There’s a reason that for the most important pieces of information, the President of the United States will take it upon himself to deliver news to the people of America. For everything else, he leaves the small stuff to the press secretary who fights off the media day in and day out.
Since taking the head coaching reigns in Pittsburgh, Head Coach Mike Tomlin has essentially followed the same pattern as the President. He uses his weekly press conferences to relay the “important information” while leaving the small potatoes to Burt Lauten’s PR department. His coaches, for the most part, are like some people’s children. They are to be seen and not heard.
You’ll notice I put “important information” in quotations because how often does Tomlin really say anything of the important variety?
With this paradigm in mind, I can’t help but wonder just what Steelers’ Secondary Coach Carnell Lake was doing this past weekend at the Steelers’ Annual Men’s Fantasy Camp in Latrobe. This event is run by several former Steelers including Craig Wolfley and Tunch Ilkin and has many former players that attend.
One of the sessions for the campers is a chance to sit and listen to the former players and in one case, this former player is now a coach. Lake took the microphone and revealed two rather interesting bits of information and I’m guessing that Mike Tomlin can’t be thrilled.
As was tweeted by Craig Scott who was in attendance at the camp, Lake revealed that Brandon Boykin saw little playing time because of a degenerative hip problem that limited his ability to run. Lake went on to claim that Steelers’ doctors missed the problem when they evaluated him when the team traded for him. He also said the Eagles were aware of it and that’s why they wanted to make the trade.
This is curious on a couple of levels.
If Boykin had such a condition then why did the team play him so much near the end of the season? When you look at Boykin’s career statistics, he’s played in every single game in which he’s been on an NFL roster. How does a guy with such a problem never miss a game?
Lastly, while it may explain, emphasis on may explain, why Boykin was released after just a month in Carolina and was sent away from Atlanta without a deal, what purpose did it serve for Lake to discuss it publicly? When you take a few steps back and look at this entire situation from the 10,000 foot level, something just doesn’t make sense.
Through game 11, Boykin played a total of 21 snaps on defense. The next week versus Indianapolis, Boykin played 40 snaps and the Monday after the game Lake was quoted that it was his decision to play Boykin in the nickel formation, while sending Antwon Blake to the sideline and putting William Gay outside.
The last five games of the 2015 season, Boykin played 252 snaps on defense.
Brandon Boykin played less than 3% of the Steelers defensive snaps through game 11. After which, he played 72% of the defensive snaps in games 12 through 16; all the while he continued to play special teams on top of those defensive snaps. Boykin also played 126 of 148 defensive snaps, or 85% of the snaps on defense, in the two playoff games. His snap count went up progressively over the course of those final seven weeks in Pittsburgh.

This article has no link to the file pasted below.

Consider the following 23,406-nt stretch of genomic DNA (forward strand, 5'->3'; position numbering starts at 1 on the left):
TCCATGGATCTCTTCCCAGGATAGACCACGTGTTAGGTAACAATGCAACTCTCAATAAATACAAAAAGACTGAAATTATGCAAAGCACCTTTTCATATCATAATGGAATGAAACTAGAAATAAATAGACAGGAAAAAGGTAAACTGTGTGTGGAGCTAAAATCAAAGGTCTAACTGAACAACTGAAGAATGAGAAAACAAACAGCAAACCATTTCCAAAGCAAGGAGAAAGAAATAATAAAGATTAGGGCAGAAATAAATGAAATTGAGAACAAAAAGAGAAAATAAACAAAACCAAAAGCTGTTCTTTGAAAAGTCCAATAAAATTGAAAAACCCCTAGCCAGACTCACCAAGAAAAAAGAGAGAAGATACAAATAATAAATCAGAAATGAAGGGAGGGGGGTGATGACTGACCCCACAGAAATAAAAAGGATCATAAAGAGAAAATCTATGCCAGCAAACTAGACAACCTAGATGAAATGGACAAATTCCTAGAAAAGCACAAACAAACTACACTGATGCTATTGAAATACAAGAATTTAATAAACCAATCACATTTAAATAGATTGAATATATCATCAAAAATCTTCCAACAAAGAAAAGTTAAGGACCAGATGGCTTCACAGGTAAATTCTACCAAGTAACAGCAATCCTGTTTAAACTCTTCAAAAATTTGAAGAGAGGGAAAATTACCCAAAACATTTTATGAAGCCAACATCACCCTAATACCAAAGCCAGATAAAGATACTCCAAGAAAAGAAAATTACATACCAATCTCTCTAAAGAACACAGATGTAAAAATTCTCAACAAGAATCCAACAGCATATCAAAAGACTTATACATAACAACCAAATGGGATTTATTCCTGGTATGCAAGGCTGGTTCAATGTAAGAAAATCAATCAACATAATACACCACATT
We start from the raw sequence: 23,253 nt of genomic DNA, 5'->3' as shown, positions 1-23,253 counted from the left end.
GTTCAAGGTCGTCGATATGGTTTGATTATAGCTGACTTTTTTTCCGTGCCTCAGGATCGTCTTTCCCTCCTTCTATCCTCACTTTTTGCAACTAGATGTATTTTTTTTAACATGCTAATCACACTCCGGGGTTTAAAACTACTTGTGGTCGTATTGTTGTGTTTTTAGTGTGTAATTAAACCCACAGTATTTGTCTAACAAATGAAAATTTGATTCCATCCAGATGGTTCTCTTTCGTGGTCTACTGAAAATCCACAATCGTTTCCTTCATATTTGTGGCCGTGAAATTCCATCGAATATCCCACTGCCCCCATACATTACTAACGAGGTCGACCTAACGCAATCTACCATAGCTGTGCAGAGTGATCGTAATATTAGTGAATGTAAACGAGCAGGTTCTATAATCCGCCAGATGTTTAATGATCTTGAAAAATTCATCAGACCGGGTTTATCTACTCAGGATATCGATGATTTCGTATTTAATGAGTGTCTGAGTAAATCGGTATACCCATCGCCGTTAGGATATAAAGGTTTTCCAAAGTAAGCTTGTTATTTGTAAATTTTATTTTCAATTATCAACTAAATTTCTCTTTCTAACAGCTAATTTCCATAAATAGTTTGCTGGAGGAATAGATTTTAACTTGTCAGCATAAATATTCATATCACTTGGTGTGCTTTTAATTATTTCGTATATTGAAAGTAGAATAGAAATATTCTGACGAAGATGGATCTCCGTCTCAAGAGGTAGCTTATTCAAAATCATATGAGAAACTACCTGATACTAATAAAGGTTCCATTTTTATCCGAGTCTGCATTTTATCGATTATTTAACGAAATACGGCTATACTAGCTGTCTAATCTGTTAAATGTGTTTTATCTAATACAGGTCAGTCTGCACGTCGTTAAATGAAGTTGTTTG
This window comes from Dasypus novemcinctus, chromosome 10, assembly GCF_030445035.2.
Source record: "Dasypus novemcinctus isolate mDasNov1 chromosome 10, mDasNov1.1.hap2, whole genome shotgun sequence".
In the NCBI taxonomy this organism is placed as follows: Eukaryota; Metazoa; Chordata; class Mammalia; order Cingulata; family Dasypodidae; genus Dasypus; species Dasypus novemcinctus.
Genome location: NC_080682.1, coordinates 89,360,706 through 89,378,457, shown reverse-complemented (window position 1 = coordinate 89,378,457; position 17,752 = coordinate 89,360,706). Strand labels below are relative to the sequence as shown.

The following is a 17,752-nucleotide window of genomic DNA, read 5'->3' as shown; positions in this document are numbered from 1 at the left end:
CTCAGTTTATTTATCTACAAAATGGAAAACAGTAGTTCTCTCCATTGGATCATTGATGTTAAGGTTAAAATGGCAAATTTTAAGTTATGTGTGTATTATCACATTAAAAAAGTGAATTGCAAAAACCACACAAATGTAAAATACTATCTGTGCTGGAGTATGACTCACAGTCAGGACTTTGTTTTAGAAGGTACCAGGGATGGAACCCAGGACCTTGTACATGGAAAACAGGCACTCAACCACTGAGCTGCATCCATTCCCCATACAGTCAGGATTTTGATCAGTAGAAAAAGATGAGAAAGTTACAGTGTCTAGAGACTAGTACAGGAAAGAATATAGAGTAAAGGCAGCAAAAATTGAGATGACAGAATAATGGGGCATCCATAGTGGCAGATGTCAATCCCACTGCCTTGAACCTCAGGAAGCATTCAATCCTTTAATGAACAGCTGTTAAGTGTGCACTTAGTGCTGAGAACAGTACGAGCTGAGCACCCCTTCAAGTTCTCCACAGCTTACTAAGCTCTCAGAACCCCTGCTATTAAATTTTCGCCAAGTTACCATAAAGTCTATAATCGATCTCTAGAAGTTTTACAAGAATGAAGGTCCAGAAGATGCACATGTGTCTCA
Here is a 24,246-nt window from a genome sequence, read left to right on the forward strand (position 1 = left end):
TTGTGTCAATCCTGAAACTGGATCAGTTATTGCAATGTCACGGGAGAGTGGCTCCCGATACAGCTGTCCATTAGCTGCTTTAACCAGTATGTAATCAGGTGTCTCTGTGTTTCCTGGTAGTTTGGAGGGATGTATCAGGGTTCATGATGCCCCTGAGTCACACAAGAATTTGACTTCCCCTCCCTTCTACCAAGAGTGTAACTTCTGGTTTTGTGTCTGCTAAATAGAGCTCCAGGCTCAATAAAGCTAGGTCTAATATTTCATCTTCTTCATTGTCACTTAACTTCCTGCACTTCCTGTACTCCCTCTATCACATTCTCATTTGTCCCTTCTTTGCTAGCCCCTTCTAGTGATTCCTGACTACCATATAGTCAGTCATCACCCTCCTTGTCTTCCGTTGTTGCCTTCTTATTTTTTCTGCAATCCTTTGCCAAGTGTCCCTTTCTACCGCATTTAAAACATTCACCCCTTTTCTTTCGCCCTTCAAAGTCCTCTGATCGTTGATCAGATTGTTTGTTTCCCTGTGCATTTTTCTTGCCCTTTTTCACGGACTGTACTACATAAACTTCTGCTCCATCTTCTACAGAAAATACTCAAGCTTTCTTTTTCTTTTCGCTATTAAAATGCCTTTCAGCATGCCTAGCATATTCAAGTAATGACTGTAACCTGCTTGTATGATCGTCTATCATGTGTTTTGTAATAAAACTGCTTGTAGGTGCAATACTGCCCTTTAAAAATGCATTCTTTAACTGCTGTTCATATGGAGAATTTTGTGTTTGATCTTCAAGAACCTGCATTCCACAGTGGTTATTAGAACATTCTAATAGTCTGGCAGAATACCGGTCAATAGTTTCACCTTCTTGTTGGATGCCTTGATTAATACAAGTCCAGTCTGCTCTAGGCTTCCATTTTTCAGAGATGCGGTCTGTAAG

If Boykin could not be counted on and “could hardly run” as Lake reportedly described him, why would Lake make the decision to play him that much? If he couldn’t run, why would Boykin seemingly be given more responsibility each week?
The other nugget of information spilled by Lake was that the Steelers were thoroughly prepared to draft Houston cornerback William Jackson III before the Cincinnati Bengals took him one pick prior. Now, is it uncommon for these types of things to come out in the months after the draft? Not necessarily. But, when it involves a division foe it does become less likely to ever be divulged.
In this situation, as with the Boykin tidbits, I see nothing positive to be gained by Lake having disclosed the information.
This article is partly speculation and lacks any hard conclusions, admittedly. But the facts as we know them do not add up. This is especially true when you consider that rumors of chronic health conditions can have a negative impact on a player’s career. You couple that with Tomlin’s preference for saying as little as possible, and it makes Lake speaking out even more curious. It leaves us with no option but to speculate because this conversation, as it was reported, leaves a lot of questions unanswered.
What was Lake trying to accomplish? Is he prone to speaking without thinking? Is this some kind of coach’s rebellion? Does he have some kind of an axe to grind with Boykin? That seems pretty far fetched given that he gave Boykin more responsibility as the season went on.
Again, it should be emphasized that these are questions, not conclusions. Certainly there are aspects to this situation that we are unaware of and details to the story that we do not know.
The only thing we know for certain is that Carnell Lake said far too much on Saturday. Even if those comments were somehow taken out of context, it’s hard to see why Lake would speak on a former player who is currently a free agent and say anything at all negative, especially when Lake himself claimed to be the guy who made the call to give said player a progressively larger role week over week in 2015.
Ben Anderson contributed to this article.
Photo courtesy steelers.com